The Korean alphabet, known as Hangul, has been used to write the Korean language since its creation in the 15th century by King Sejong the Great. It may be written as Hangeul following the standard Romanization, it is the official writing system of Korea, both North. It is a co-official writing system in the Yanbian Korean Autonomous Prefecture and Changbai Korean Autonomous County in Jilin Province, China, it is sometimes used to write the Cia-Cia language spoken near the town of Indonesia. The Hangul alphabet consisted of 28 letters with 17 consonant letters and 11 vowel letters when it was created; as four became obsolete, the modern Hangul consists of total 24 letters with 14 consonant letters and 10 vowel letters. In North Korea the total is counted 40, it consists of 19 consonant letters and 21 vowel letters as it additionally includes 5 tense consonants and 20. The Korean letters are written in syllabic blocks with each alphabetic letter placed vertically and horizontally into a square dimension.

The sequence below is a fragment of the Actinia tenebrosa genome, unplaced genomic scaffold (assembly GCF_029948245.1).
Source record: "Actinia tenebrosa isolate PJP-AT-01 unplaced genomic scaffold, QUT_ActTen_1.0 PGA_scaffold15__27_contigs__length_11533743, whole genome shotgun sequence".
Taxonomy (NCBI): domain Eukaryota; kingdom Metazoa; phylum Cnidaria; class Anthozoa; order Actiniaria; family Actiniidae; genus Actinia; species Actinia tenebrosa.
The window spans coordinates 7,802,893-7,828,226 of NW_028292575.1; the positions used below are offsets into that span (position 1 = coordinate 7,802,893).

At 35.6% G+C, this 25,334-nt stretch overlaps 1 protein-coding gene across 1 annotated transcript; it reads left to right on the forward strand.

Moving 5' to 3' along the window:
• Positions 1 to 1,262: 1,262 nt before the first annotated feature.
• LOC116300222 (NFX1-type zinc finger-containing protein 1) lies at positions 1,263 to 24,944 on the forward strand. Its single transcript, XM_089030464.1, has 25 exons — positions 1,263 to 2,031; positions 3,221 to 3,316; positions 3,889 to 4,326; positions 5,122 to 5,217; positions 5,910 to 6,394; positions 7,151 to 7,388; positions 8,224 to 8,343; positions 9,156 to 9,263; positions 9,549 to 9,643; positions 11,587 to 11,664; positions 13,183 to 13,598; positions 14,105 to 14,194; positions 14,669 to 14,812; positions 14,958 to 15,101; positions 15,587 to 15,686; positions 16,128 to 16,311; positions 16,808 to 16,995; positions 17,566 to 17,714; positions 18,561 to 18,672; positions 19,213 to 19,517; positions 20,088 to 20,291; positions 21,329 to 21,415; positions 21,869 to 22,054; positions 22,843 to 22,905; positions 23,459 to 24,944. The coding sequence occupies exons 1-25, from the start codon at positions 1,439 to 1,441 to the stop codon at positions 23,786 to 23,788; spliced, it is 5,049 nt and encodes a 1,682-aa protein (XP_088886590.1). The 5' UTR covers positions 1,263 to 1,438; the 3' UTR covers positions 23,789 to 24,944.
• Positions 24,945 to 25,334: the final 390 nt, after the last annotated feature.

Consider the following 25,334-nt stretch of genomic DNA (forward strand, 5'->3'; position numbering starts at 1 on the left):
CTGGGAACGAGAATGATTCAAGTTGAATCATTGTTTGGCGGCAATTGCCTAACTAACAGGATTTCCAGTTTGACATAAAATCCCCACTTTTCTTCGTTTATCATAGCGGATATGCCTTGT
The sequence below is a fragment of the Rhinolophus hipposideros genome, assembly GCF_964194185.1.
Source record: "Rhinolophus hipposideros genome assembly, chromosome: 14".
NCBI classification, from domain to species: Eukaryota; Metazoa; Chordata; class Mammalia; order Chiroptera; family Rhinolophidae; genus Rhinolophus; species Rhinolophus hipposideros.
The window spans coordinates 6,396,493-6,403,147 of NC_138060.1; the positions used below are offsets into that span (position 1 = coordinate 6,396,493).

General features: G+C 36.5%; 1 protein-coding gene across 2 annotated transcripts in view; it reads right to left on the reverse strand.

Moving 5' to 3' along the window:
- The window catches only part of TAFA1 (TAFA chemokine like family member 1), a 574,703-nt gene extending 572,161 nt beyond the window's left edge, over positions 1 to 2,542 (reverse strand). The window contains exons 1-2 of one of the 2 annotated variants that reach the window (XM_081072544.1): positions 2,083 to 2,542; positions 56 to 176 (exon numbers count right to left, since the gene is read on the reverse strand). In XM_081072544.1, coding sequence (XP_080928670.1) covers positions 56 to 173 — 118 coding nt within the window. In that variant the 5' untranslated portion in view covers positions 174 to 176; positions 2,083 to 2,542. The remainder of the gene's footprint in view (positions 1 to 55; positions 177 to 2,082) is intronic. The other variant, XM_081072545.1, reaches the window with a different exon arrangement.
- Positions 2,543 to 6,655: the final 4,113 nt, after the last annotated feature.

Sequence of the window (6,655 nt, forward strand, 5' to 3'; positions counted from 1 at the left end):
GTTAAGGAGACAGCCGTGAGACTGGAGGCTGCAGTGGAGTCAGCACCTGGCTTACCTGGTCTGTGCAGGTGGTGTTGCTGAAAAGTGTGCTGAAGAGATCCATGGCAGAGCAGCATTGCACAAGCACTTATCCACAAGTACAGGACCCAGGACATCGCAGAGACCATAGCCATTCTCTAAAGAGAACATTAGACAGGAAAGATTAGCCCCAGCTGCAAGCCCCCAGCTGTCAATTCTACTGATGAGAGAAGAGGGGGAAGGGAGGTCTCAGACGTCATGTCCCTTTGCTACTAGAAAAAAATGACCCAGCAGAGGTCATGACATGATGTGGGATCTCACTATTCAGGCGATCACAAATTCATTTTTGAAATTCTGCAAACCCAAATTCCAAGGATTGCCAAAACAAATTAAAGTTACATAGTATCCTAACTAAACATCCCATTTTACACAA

For example, the Korean word for "honeybee" is written 꿀벌, not ㄲㅜㄹㅂㅓㄹ. As it combines the features of alphabetic and syllabic writing systems, it has been described as an "alphabetic syllabary" by some linguists; as in traditional Chinese writing, Korean texts were traditionally written top to bottom, right to left, are still written this way for stylistic purposes. Today, it is written from left to right with spaces between words and western-style punctuation; some linguists consider it among the most phonologically faithful writing systems in use today. One interesting feature of Hangul is that the shapes of its consonants mimic the shapes of the speaker's mouth when pronouncing each consonant; the Korean alphabet was called Hunminjeong'eum, after the document that introduced the script to the Korean people in 1446. The Korean alphabet is called hangeul, a name coined by Korean linguist Ju Si-gyeong in 1912; the name combines the ancient Korean word han, meaning "great", geul, meaning "script".